Friday, May 15, 2009


I decided to boycott Free Comic Book Day this year. I am not opposed to the idea of FCBD itself, but just had such a bad experience last year, standing in line for over an hour at Midtown Comics, listening to some idiot in front of me shout rude insults to women as they walked by, then brag about how he was writing a Moon Knight movie script and was going to get Vin Diesel to star in it, that I decided not to bother. Plus, last year, when I finally got inside, they had run out of the Fantagraphics, D&Q and Top Shelf comics anyway, so all I got was a pile of stuff I wasn’t even interested in. Then, the icing on the cake was that, at MoCCA a few weeks later, all the indie publishers had tons of copies of their FCBD offerings available. So, anyway, I skipped the whole thing this year.

However, when I went to Midtown last night, I was lucky enough to score a few leftover freebies, including the Melvin Monster/Nancy book from D&Q. This is an exceptionally nice looking book for a free comic, with slick, shimmering covers designed by everybody’s favorite comics historian, Seth. And the book itself also delivered a real joy of discovery.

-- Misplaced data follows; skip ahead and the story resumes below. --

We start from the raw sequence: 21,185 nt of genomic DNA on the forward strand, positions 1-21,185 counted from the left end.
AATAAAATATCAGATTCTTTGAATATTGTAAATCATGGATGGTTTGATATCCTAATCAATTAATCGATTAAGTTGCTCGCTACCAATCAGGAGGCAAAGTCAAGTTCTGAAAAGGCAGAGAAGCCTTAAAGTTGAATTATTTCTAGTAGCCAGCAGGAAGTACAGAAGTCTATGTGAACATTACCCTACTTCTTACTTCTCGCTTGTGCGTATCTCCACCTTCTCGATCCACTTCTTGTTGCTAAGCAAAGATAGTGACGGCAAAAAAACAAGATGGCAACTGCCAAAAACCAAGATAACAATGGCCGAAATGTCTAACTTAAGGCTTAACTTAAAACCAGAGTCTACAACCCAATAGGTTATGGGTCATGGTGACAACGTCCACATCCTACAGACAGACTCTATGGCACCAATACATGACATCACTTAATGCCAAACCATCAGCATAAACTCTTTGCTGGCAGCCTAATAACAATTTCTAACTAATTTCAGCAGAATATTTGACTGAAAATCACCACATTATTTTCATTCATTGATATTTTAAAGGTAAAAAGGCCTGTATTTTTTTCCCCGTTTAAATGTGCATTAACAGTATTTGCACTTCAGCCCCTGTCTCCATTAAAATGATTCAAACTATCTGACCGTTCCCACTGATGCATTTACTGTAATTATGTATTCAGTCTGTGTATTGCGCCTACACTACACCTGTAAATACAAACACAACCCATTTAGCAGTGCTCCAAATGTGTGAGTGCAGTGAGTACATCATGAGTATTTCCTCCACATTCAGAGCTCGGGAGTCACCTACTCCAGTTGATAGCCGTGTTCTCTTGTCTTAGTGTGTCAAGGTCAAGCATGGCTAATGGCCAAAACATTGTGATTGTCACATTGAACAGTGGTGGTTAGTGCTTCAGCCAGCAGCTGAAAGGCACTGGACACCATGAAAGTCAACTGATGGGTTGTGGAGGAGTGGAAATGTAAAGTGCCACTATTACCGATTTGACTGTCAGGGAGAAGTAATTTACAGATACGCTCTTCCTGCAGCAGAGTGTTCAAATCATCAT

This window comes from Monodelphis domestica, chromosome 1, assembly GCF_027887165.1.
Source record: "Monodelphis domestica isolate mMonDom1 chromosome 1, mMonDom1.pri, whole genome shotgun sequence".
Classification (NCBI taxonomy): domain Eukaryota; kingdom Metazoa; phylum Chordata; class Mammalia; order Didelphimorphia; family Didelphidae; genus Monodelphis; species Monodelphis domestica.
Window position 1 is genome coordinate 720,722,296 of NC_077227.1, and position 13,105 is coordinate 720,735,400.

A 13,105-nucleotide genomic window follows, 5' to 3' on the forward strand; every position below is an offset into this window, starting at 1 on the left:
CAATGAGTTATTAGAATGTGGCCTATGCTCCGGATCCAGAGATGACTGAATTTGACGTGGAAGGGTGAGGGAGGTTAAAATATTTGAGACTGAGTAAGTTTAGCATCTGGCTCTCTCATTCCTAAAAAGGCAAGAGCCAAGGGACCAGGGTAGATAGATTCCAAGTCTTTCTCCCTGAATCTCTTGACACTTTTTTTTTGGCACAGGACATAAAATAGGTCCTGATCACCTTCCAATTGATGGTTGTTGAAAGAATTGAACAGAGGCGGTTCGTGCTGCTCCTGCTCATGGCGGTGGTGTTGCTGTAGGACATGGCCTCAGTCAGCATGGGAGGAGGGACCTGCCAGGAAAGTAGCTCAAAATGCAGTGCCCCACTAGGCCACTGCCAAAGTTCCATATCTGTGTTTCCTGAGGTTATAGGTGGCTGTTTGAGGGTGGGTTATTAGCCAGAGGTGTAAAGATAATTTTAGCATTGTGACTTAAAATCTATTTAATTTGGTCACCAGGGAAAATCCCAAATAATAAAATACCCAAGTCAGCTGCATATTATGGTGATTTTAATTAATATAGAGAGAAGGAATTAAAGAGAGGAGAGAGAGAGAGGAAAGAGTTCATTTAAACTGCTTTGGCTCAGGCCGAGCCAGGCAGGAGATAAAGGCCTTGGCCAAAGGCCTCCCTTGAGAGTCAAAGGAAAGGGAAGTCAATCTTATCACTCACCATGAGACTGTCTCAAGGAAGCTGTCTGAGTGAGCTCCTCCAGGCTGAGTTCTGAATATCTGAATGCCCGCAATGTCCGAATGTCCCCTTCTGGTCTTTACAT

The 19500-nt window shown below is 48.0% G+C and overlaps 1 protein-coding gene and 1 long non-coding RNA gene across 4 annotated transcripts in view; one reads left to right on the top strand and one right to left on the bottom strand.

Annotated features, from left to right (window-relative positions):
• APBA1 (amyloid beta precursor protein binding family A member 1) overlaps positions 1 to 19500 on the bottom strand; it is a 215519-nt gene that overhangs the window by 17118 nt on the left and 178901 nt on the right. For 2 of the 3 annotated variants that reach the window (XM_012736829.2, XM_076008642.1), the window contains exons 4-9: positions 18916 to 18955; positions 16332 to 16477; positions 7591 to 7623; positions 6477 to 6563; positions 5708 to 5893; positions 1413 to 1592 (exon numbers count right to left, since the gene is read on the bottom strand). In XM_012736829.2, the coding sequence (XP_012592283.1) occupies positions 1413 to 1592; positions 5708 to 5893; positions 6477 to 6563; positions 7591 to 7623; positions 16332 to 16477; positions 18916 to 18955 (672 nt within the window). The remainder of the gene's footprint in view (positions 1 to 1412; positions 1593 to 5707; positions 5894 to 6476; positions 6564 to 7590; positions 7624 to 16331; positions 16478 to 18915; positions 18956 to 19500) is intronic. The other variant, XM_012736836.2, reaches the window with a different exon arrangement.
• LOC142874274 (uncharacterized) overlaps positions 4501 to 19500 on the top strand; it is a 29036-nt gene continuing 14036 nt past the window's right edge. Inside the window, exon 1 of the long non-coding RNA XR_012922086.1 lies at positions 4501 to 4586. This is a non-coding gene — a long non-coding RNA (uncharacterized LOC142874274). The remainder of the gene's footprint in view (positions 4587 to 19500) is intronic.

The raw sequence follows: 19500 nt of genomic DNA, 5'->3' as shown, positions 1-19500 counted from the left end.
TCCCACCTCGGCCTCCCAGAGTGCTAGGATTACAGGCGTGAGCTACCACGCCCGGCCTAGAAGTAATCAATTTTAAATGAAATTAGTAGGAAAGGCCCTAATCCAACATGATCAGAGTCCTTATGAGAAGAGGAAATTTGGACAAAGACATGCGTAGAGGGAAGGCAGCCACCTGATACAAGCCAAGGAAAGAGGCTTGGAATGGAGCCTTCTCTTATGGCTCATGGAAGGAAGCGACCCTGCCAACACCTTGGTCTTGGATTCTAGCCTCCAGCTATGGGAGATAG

The flip book features Melvin Monster, which was both written and drawn by John Stanley (writer of the classic Little Lulu), and Nancy, written by Stanley and drawn by Dan Gormley. While these are essentially kids comics, their charm lies in the smooth flowing visual pace of the storytelling, punctuated with one skillfully depicted visual gag after another. Stanley's humor is timeless in the same way that a Tom & Jerry or Bugs Bunny cartoon is timeless, and the punchlines still elicit chuckles.

I also really enjoyed the way D&Q reproduced the yellowed newsprint effect, while using actual high-quality, thick, glossy paper. This unusual format gives the book an archival upgrade, but maintains that old, heavily-worn floppy comic feel. I wouldn’t have thought these two formats would blend well together, but I think D&Q found a healthy middle ground and, personally, I found this format more appealing that the usual remastering and recoloring that goes into most comics archival projects. I don't know if I’ll lay out the money for all three collections of Stanley’s work that D&Q is releasing this summer, but I’ll certainly look long and hard at them and may end up buying at least one.

BTW, Heidi MacDonald over at The Beat has links to several John Stanley comics currently making the rounds on various websites. It's worth clicking over.

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